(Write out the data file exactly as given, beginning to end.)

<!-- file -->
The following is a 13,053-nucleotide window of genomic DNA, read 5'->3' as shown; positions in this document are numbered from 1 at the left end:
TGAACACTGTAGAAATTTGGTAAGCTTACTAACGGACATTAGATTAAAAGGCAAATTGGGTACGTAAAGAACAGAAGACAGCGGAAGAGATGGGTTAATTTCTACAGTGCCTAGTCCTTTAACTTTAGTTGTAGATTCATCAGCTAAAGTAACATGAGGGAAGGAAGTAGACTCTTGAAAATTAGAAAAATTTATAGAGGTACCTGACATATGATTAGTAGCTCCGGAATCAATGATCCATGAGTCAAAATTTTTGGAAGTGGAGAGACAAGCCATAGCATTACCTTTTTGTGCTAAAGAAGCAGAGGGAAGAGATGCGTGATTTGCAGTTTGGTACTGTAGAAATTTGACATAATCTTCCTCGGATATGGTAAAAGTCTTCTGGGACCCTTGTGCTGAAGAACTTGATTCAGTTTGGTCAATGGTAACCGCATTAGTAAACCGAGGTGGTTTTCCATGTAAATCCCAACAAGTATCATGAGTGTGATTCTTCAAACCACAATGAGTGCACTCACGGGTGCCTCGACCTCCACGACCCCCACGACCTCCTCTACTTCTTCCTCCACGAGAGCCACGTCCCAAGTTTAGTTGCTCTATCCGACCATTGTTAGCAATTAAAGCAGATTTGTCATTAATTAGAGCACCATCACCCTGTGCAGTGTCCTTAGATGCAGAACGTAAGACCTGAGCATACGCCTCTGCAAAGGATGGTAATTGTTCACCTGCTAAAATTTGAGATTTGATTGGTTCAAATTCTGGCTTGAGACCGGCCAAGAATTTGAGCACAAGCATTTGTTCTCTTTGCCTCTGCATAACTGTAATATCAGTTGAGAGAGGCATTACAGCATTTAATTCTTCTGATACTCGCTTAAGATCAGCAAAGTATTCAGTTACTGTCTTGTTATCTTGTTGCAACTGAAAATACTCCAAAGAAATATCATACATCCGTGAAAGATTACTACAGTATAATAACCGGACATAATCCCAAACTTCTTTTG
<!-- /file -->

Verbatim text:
The following is a 13,053-nucleotide window of genomic DNA, read 5'->3' as shown; positions in this document are numbered from 1 at the left end:
TGAACACTGTAGAAATTTGGTAAGCTTACTAACGGACATTAGATTAAAAGGCAAATTGGGTACGTAAAGAACAGAAGACAGCGGAAGAGATGGGTTAATTTCTACAGTGCCTAGTCCTTTAACTTTAGTTGTAGATTCATCAGCTAAAGTAACATGAGGGAAGGAAGTAGACTCTTGAAAATTAGAAAAATTTATAGAGGTACCTGACATATGATTAGTAGCTCCGGAATCAATGATCCATGAGTCAAAATTTTTGGAAGTGGAGAGACAAGCCATAGCATTACCTTTTTGTGCTAAAGAAGCAGAGGGAAGAGATGCGTGATTTGCAGTTTGGTACTGTAGAAATTTGACATAATCTTCCTCGGATATGGTAAAAGTCTTCTGGGACCCTTGTGCTGAAGAACTTGATTCAGTTTGGTCAATGGTAACCGCATTAGTAAACCGAGGTGGTTTTCCATGTAAATCCCAACAAGTATCATGAGTGTGATTCTTCAAACCACAATGAGTGCACTCACGGGTGCCTCGACCTCCACGACCCCCACGACCTCCTCTACTTCTTCCTCCACGAGAGCCACGTCCCAAGTTTAGTTGCTCTATCCGACCATTGTTAGCAATTAAAGCAGATTTGTCATTAATTAGAGCACCATCACCCTGTGCAGTGTCCTTAGATGCAGAACGTAAGACCTGAGCATACGCCTCTGCAAAGGATGGTAATTGTTCACCTGCTAAAATTTGAGATTTGATTGGTTCAAATTCTGGCTTGAGACCGGCCAAGAATTTGAGCACAAGCATTTGTTCTCTTTGCCTCTGCATAACTGTAATATCAGTTGAGAGAGGCATTACAGCATTTAATTCTTCTGATACTCGCTTAAGATCAGCAAAGTATTCAGTTACTGTCTTGTTATCTTGTTGCAACTGAAAATACTCCAAAGAAATATCATACATCCGTGAAAGATTACTACAGTATAATAACCGGACATAATCCCAAACTTCTTTTG